Citing the pending litigation, Berney declined to comment. But his lawyer, Fredric Winocur, released a statement: "Following an investigation by the City and County of Denver, it was concluded that Richard Berney did nothing to provoke the attack that he suffered by the owners of the Golden Bone. The Denver Police Department similarly cleared Mr. Berney from any wrongdoing. No charges were filed against Mr. Berney. Charges were apparently considered against the business owners for their criminal acts against him."
"He's come into all of our businesses, and none of us has ever had a problem," Hounds on the Hill's Desnica says of Berney. (Desnica is the newly elected president of the Colorado Association of Dog Daycares.) "We were all floored when it happened."
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"He was completely professional," adds Chad Mendoza, owner of Madison & Friends in Cherry Creek. "It blows my mind that that incident turned into what it did. But with Marcy, nothing surprises me."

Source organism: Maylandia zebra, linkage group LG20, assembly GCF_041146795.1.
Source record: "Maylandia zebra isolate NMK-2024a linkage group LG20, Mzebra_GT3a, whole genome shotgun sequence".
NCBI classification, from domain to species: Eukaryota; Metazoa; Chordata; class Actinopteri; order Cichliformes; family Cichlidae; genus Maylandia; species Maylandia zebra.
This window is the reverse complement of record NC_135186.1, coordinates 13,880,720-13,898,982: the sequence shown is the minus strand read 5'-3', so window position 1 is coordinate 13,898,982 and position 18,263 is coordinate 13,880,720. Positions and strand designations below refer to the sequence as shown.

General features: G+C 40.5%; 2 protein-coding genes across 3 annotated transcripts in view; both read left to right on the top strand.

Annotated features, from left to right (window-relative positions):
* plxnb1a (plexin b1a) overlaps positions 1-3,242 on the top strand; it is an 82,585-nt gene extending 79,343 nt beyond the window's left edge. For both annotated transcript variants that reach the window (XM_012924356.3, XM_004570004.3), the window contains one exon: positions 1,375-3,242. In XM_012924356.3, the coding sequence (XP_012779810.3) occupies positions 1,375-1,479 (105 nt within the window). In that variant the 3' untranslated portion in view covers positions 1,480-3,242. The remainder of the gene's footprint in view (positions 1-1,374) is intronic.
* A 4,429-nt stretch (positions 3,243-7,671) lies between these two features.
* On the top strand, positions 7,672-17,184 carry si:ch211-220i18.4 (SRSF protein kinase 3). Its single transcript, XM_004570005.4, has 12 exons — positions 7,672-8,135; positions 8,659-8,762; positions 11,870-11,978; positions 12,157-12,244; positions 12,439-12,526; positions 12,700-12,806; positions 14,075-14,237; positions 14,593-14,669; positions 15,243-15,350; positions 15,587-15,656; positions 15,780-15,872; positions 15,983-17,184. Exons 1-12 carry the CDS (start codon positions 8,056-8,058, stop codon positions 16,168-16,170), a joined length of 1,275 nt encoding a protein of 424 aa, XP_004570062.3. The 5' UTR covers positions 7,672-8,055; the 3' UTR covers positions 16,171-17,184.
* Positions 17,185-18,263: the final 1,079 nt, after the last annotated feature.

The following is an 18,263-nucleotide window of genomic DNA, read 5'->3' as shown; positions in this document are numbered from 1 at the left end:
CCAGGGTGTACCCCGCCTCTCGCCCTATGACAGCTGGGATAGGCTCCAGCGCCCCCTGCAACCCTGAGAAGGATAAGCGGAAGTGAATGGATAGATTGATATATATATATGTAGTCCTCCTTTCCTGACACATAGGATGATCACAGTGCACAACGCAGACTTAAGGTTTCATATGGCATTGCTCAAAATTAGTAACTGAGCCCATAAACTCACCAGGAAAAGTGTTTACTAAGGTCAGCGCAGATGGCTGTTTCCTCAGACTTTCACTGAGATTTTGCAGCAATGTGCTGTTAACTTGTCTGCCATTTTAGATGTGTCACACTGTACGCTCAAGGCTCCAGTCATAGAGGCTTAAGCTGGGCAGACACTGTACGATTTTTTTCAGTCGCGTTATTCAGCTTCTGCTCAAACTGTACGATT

The controversy hasn't slowed Albin down, though. Three weeks ago, she opened a second doggie daycare in Denver -- the Golden Bone at River Run, an area along the South Platte River that's zoned industrial. "The phones are ringing off the hook," Albin says. "I believe that I've paved the way for other doggie daycares. I've woken up the city."
And while some folks in Denver's doggie-daycare field are still yapping -- someone even vandalized the Golden Bone on July 1, slashing canopies and breaking windows - the business is quieting down. "I don't get very many complaints on this industry," says Scott Leach, the CDA inspector who regulates the state's doggie daycares. "Safety issues are our main concern, and in my personal opinion, looking at the inspections and the lack of complaints on the whole, I think they're doing a good job.
"Mostly, I'm visiting doggie daycares to deliver new licenses, because they seem to be popping up everywhere."